Efficacy and Safety of Mu-Opioid Antagonists in the Treatment of Opioid-Induced Bowel Dysfunction: Systematic Review and Meta-analysis of Randomized Controlled Trials

Authors

  • Ewan McNicol MS,

    Corresponding author
    1. Departments of Pharmacy and
    2. Anesthesia, Tufts-New England Medical Center,
      Ewan McNicol, MS, Departments of Pharmacy and Anesthesia, Tufts-New England Medical Center, 750 Washington Street, Box 420, Boston, MA 02111, USA. Tel: 617-636-5389; Fax: 617-636-4633; E-mail: ewanmcnicol@comcast.net.
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  • David B. Boyce BS,

    1. Tufts University School of Medicine, Boston, Massachusetts;
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  • Roman Schumann MD,

    1. Anesthesia, Tufts-New England Medical Center,
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  • Daniel Carr MD

    1. Anesthesia, Tufts-New England Medical Center,
    2. Javelin Pharmaceuticals, Inc., Cambridge, Massachusetts, USA
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Ewan McNicol, MS, Departments of Pharmacy and Anesthesia, Tufts-New England Medical Center, 750 Washington Street, Box 420, Boston, MA 02111, USA. Tel: 617-636-5389; Fax: 617-636-4633; E-mail: ewanmcnicol@comcast.net.

ABSTRACT

Context.  Opioid-induced bowel dysfunction (OBD) is characterized by constipation, incomplete evacuation, bloating, and increased gastric reflux. OBD occurs both acutely and chronically, in multiple disease states, resulting in increased morbidity and reduced quality of life.

Objective.  To compare the efficacy and safety of traditional and peripherally active opioid antagonists vs conventional interventions for OBD.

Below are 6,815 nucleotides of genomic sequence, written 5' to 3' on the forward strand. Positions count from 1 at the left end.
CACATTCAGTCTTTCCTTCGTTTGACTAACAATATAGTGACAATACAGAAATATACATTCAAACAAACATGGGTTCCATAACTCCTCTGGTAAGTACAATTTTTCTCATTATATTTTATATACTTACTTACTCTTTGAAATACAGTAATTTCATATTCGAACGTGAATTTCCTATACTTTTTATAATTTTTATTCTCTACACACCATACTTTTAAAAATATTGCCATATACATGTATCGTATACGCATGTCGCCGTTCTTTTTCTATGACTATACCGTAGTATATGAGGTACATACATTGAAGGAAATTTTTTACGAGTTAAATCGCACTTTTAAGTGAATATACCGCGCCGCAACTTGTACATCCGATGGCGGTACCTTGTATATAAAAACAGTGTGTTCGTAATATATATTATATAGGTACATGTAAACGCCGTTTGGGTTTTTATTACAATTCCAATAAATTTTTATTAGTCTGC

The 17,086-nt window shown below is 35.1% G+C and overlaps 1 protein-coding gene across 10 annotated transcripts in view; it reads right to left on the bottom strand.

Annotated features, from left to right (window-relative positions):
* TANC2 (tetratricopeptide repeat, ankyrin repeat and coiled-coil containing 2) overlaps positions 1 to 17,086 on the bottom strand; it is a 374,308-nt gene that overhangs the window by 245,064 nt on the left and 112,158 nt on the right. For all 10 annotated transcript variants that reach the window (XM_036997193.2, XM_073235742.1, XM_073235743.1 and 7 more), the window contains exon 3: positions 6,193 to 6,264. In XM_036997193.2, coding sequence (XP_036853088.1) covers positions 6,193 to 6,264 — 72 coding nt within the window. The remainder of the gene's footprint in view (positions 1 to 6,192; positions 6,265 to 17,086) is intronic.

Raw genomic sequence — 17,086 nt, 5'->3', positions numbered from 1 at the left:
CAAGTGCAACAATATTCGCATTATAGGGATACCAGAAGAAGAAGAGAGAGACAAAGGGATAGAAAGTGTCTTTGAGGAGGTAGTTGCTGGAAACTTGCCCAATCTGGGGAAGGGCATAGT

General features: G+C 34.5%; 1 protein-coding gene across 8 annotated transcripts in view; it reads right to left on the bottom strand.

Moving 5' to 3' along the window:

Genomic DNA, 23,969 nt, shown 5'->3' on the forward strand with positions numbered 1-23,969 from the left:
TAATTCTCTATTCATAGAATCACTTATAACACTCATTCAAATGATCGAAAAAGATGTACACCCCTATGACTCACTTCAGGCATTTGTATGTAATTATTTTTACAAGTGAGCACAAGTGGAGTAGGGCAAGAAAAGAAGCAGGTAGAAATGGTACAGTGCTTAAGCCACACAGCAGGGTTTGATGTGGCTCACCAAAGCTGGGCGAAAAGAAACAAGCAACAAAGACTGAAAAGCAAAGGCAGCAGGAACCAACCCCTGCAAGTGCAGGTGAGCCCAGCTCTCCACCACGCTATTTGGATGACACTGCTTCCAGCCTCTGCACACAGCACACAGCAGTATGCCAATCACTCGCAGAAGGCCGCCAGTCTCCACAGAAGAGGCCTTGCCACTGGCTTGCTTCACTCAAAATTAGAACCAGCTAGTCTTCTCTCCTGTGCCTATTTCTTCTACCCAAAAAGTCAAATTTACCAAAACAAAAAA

Design.  We searched MEDLINE, the Cochrane Central Register of Controlled Trials and EMBASE. Additional reports were identified from the reference lists of retrieved articles.

Study Selection.  Studies were included if they were randomized controlled trials that investigated the efficacy of mu-opioid antagonists for OBD.

Data Extraction.  Data were extracted by two independent investigators and included demographic variables, diagnoses, interventions, efficacy, and adverse events.

Results of Data Synthesis.  Twenty-two articles met inclusion criteria and provided data on 2,352 opioid antagonist-treated patients. The opioid antagonist investigated was alvimopan (eight studies), methylnaltrexone (six), naloxone (seven), and nalbuphine (one). Meta-analysis demonstrated that methylnaltrexone and alvimopan are efficacious in reversing opioid-induced increased gastrointestinal transit time and constipation, and that alvimopan is safe and efficacious in treating postoperative ileus. The incidence of adverse events with opioid antagonists was similar to placebo and generally reported as mild-to-moderate.

Conclusions.  Insufficient evidence exists for the safety or efficacy of naloxone or nalbuphine in the treatment of OBD. Long-term efficacy and safety of any of the opioid antagonists is unknown, as is the incidence or nature of rare adverse events. Alvimopan and methylnaltrexone both show promise in treating OBD, but further data will be required to fully assess their place in therapy.

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